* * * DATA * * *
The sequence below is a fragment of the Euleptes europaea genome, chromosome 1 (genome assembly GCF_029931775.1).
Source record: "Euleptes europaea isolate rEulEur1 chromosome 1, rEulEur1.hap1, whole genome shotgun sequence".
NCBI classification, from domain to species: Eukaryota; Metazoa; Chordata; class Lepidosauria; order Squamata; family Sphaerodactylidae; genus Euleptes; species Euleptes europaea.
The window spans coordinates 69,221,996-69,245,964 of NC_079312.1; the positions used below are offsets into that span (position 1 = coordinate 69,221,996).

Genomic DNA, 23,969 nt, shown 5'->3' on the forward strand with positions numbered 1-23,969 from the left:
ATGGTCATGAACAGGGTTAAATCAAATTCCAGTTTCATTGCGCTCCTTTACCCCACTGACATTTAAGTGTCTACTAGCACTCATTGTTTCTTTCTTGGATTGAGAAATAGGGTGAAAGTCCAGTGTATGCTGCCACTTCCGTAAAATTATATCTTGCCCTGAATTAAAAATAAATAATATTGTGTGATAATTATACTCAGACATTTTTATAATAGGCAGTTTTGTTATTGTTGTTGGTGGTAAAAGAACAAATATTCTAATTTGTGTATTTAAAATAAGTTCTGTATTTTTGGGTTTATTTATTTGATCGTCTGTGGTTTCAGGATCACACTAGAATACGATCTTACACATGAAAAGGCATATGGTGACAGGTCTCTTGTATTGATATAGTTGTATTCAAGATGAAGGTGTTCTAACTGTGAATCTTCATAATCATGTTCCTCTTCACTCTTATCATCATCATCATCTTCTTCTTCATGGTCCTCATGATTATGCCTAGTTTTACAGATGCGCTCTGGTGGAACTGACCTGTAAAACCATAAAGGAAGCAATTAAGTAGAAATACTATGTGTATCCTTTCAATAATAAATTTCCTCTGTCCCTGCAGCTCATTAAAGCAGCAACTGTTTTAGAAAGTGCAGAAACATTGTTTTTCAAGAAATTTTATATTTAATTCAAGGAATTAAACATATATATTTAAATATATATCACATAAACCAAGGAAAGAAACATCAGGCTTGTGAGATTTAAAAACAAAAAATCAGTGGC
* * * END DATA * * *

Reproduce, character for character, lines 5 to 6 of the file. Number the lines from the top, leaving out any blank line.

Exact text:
Genomic DNA, 23,969 nt, shown 5'->3' on the forward strand with positions numbered 1-23,969 from the left:
ATGGTCATGAACAGGGTTAAATCAAATTCCAGTTTCATTGCGCTCCTTTACCCCACTGACATTTAAGTGTCTACTAGCACTCATTGTTTCTTTCTTGGATTGAGAAATAGGGTGAAAGTCCAGTGTATGCTGCCACTTCCGTAAAATTATATCTTGCCCTGAATTAAAAATAAATAATATTGTGTGATAATTATACTCAGACATTTTTATAATAGGCAGTTTTGTTATTGTTGTTGGTGGTAAAAGAACAAATATTCTAATTTGTGTATTTAAAATAAGTTCTGTATTTTTGGGTTTATTTATTTGATCGTCTGTGGTTTCAGGATCACACTAGAATACGATCTTACACATGAAAAGGCATATGGTGACAGGTCTCTTGTATTGATATAGTTGTATTCAAGATGAAGGTGTTCTAACTGTGAATCTTCATAATCATGTTCCTCTTCACTCTTATCATCATCATCATCTTCTTCTTCATGGTCCTCATGATTATGCCTAGTTTTACAGATGCGCTCTGGTGGAACTGACCTGTAAAACCATAAAGGAAGCAATTAAGTAGAAATACTATGTGTATCCTTTCAATAATAAATTTCCTCTGTCCCTGCAGCTCATTAAAGCAGCAACTGTTTTAGAAAGTGCAGAAACATTGTTTTTCAAGAAATTTTATATTTAATTCAAGGAATTAAACATATATATTTAAATATATATCACATAAACCAAGGAAAGAAACATCAGGCTTGTGAGATTTAAAAACAAAAAATCAGTGGC